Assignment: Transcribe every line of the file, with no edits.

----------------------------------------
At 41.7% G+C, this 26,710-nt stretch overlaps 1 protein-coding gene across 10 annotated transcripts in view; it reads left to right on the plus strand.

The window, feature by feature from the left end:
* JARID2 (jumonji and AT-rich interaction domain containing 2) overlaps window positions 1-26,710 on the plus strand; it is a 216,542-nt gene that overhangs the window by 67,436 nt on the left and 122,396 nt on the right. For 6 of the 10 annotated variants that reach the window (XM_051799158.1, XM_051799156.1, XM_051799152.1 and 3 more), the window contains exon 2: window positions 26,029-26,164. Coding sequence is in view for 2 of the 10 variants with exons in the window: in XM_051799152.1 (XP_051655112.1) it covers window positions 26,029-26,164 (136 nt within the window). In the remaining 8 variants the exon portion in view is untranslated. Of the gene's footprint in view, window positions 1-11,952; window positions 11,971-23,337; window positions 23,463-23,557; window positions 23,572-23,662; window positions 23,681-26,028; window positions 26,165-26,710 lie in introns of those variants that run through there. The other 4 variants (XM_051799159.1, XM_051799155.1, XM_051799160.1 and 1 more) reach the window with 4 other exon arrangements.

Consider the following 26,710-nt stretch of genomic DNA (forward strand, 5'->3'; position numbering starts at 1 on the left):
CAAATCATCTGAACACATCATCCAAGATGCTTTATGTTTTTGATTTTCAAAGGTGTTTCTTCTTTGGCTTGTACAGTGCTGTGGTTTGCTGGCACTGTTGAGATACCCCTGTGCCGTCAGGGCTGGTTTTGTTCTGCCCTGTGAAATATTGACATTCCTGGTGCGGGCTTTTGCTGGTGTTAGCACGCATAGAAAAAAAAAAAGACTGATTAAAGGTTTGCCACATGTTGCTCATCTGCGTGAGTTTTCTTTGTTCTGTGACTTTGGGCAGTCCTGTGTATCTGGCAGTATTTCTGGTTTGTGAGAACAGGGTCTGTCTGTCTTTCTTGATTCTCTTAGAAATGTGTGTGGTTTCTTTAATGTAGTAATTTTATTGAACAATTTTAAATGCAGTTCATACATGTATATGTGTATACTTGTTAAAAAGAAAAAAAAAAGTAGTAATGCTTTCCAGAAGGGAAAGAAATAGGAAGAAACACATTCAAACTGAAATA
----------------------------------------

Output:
At 41.7% G+C, this 26,710-nt stretch overlaps 1 protein-coding gene across 10 annotated transcripts in view; it reads left to right on the plus strand.

The window, feature by feature from the left end:
* JARID2 (jumonji and AT-rich interaction domain containing 2) overlaps window positions 1-26,710 on the plus strand; it is a 216,542-nt gene that overhangs the window by 67,436 nt on the left and 122,396 nt on the right. For 6 of the 10 annotated variants that reach the window (XM_051799158.1, XM_051799156.1, XM_051799152.1 and 3 more), the window contains exon 2: window positions 26,029-26,164. Coding sequence is in view for 2 of the 10 variants with exons in the window: in XM_051799152.1 (XP_051655112.1) it covers window positions 26,029-26,164 (136 nt within the window). In the remaining 8 variants the exon portion in view is untranslated. Of the gene's footprint in view, window positions 1-11,952; window positions 11,971-23,337; window positions 23,463-23,557; window positions 23,572-23,662; window positions 23,681-26,028; window positions 26,165-26,710 lie in introns of those variants that run through there. The other 4 variants (XM_051799159.1, XM_051799155.1, XM_051799160.1 and 1 more) reach the window with 4 other exon arrangements.

Consider the following 26,710-nt stretch of genomic DNA (forward strand, 5'->3'; position numbering starts at 1 on the left):
CAAATCATCTGAACACATCATCCAAGATGCTTTATGTTTTTGATTTTCAAAGGTGTTTCTTCTTTGGCTTGTACAGTGCTGTGGTTTGCTGGCACTGTTGAGATACCCCTGTGCCGTCAGGGCTGGTTTTGTTCTGCCCTGTGAAATATTGACATTCCTGGTGCGGGCTTTTGCTGGTGTTAGCACGCATAGAAAAAAAAAAAGACTGATTAAAGGTTTGCCACATGTTGCTCATCTGCGTGAGTTTTCTTTGTTCTGTGACTTTGGGCAGTCCTGTGTATCTGGCAGTATTTCTGGTTTGTGAGAACAGGGTCTGTCTGTCTTTCTTGATTCTCTTAGAAATGTGTGTGGTTTCTTTAATGTAGTAATTTTATTGAACAATTTTAAATGCAGTTCATACATGTATATGTGTATACTTGTTAAAAAGAAAAAAAAAAGTAGTAATGCTTTCCAGAAGGGAAAGAAATAGGAAGAAACACATTCAAACTGAAATA